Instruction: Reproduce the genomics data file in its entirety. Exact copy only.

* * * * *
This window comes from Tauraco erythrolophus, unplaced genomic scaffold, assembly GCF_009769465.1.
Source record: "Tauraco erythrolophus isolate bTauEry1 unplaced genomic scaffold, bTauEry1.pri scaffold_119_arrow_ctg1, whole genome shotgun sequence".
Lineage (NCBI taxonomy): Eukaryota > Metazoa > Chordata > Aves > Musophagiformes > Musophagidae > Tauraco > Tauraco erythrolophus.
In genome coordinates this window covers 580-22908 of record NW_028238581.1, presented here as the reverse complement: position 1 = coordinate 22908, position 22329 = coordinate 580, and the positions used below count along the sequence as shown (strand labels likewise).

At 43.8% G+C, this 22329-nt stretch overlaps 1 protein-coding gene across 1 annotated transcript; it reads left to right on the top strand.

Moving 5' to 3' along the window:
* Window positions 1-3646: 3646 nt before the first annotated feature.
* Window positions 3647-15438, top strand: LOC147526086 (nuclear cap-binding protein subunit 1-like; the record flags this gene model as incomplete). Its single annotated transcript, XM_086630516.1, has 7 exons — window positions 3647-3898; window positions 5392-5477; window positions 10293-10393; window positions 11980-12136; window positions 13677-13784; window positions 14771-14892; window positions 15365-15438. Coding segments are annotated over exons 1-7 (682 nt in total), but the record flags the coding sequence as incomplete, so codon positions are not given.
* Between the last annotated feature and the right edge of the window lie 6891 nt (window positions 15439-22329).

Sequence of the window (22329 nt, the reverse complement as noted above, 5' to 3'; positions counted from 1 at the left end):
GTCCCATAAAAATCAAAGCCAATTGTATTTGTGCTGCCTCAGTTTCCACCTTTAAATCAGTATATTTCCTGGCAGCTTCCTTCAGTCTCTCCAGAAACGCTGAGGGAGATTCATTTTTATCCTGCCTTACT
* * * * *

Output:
This window comes from Tauraco erythrolophus, unplaced genomic scaffold, assembly GCF_009769465.1.
Source record: "Tauraco erythrolophus isolate bTauEry1 unplaced genomic scaffold, bTauEry1.pri scaffold_119_arrow_ctg1, whole genome shotgun sequence".
Lineage (NCBI taxonomy): Eukaryota > Metazoa > Chordata > Aves > Musophagiformes > Musophagidae > Tauraco > Tauraco erythrolophus.
In genome coordinates this window covers 580-22908 of record NW_028238581.1, presented here as the reverse complement: position 1 = coordinate 22908, position 22329 = coordinate 580, and the positions used below count along the sequence as shown (strand labels likewise).

At 43.8% G+C, this 22329-nt stretch overlaps 1 protein-coding gene across 1 annotated transcript; it reads left to right on the top strand.

Moving 5' to 3' along the window:
* Window positions 1-3646: 3646 nt before the first annotated feature.
* Window positions 3647-15438, top strand: LOC147526086 (nuclear cap-binding protein subunit 1-like; the record flags this gene model as incomplete). Its single annotated transcript, XM_086630516.1, has 7 exons — window positions 3647-3898; window positions 5392-5477; window positions 10293-10393; window positions 11980-12136; window positions 13677-13784; window positions 14771-14892; window positions 15365-15438. Coding segments are annotated over exons 1-7 (682 nt in total), but the record flags the coding sequence as incomplete, so codon positions are not given.
* Between the last annotated feature and the right edge of the window lie 6891 nt (window positions 15439-22329).

Sequence of the window (22329 nt, the reverse complement as noted above, 5' to 3'; positions counted from 1 at the left end):
GTCCCATAAAAATCAAAGCCAATTGTATTTGTGCTGCCTCAGTTTCCACCTTTAAATCAGTATATTTCCTGGCAGCTTCCTTCAGTCTCTCCAGAAACGCTGAGGGAGATTCATTTTTATCCTGCCTTACT